—Philip José Farmer

A well-composed book is a magic carpet on which we are wafted to a world that we cannot enter in any other way.
—Caroline Gordon

When you don’t feel that your feet are quite touching the bottom, you’ the right place to do something exciting.
—David Bowie

I am not responsible for the ideas and opinions that my characters express.
—William Faulkner

Revenge is a dish best served published!
—Lisa Kovanda

Kill your darlings, kill your darlings, even when it breaks your egocentric little scribbler's heart, kill your darlings.
—Stephen King

There are three rules for writing a novel. Unfortunately, no one knows what they are.
—W. Somerset Maugham

Don’t worry about what your mother thinks of your language.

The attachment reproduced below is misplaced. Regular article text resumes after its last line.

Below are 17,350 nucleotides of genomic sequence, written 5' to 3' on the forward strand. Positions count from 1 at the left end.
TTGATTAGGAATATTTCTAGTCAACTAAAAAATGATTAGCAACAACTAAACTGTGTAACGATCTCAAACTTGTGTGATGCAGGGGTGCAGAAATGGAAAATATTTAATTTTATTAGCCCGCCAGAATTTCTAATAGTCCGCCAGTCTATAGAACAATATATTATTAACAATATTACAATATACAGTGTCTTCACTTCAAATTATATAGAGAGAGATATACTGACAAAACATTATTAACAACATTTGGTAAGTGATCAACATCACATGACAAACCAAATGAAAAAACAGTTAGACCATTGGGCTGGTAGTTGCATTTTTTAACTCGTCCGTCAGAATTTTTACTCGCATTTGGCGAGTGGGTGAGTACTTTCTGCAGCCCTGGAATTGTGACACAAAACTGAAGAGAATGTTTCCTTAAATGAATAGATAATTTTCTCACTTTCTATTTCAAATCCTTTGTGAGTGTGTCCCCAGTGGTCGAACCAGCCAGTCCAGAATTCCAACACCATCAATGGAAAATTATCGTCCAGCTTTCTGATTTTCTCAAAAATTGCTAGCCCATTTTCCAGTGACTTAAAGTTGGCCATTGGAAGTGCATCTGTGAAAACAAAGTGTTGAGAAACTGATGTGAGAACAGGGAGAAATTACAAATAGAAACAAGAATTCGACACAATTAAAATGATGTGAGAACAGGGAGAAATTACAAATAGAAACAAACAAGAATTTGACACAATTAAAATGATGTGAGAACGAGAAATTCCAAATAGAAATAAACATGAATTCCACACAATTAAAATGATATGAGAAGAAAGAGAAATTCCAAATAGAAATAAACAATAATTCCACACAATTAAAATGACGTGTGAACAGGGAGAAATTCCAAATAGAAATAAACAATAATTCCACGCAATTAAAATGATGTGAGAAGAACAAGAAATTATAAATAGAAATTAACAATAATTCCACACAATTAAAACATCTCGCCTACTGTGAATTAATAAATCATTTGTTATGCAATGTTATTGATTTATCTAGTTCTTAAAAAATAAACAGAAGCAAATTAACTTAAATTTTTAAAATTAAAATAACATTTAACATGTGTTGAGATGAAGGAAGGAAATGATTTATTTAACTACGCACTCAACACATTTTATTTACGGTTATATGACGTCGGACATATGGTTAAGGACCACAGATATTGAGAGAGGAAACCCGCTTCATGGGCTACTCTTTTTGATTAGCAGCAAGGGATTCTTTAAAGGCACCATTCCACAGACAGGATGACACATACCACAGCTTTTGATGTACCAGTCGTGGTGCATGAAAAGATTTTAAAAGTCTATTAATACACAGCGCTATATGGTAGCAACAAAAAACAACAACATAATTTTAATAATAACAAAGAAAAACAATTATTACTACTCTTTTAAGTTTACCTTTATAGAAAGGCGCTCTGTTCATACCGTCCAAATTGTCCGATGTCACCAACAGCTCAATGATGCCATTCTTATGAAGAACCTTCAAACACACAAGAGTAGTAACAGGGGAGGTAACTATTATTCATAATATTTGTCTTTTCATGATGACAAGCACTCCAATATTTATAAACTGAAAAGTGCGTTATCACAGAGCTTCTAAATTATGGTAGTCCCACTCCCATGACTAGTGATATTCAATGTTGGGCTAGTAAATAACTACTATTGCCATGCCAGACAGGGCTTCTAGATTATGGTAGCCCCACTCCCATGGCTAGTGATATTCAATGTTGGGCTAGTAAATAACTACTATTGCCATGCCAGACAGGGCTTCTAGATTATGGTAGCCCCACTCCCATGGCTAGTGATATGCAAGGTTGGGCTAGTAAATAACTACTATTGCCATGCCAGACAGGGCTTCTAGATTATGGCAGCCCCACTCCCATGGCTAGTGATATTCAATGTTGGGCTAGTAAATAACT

—Elmore Leonard

Wednesday, December 12, 2018

Quotes of the Week

If you want a happy ending, that depends, of course, on where you stop your story.
—Orson Welles

No one who loves life can ignore literature, and no one who loves literature can ignore life.
—Laura Esquivel

An idea, like a ghost, must be spoken to a little before it will explain itself.
—Charles Dickens

Happiness is pursuing work that sustains the spirit.
—Walt Disney

I have rewritten, often several times, every word I have ever published. My pencils outlast their erasers.
—Vladimir Nabokov

A writer is a world trapped in a person.
—Victor Hugo

Those who never make mistakes lose a great many chances to learn something.
—Mary Pickford

If you can amuse yourself for the length of time it takes to write a book, publishers and readers can and will come later.
—Patricia Highsmith

Close the door. Write with no one looking over your shoulder. Don't try to figure out what other people want to hear from you; figure out what you have to say. It's the one and only thing you have to offer.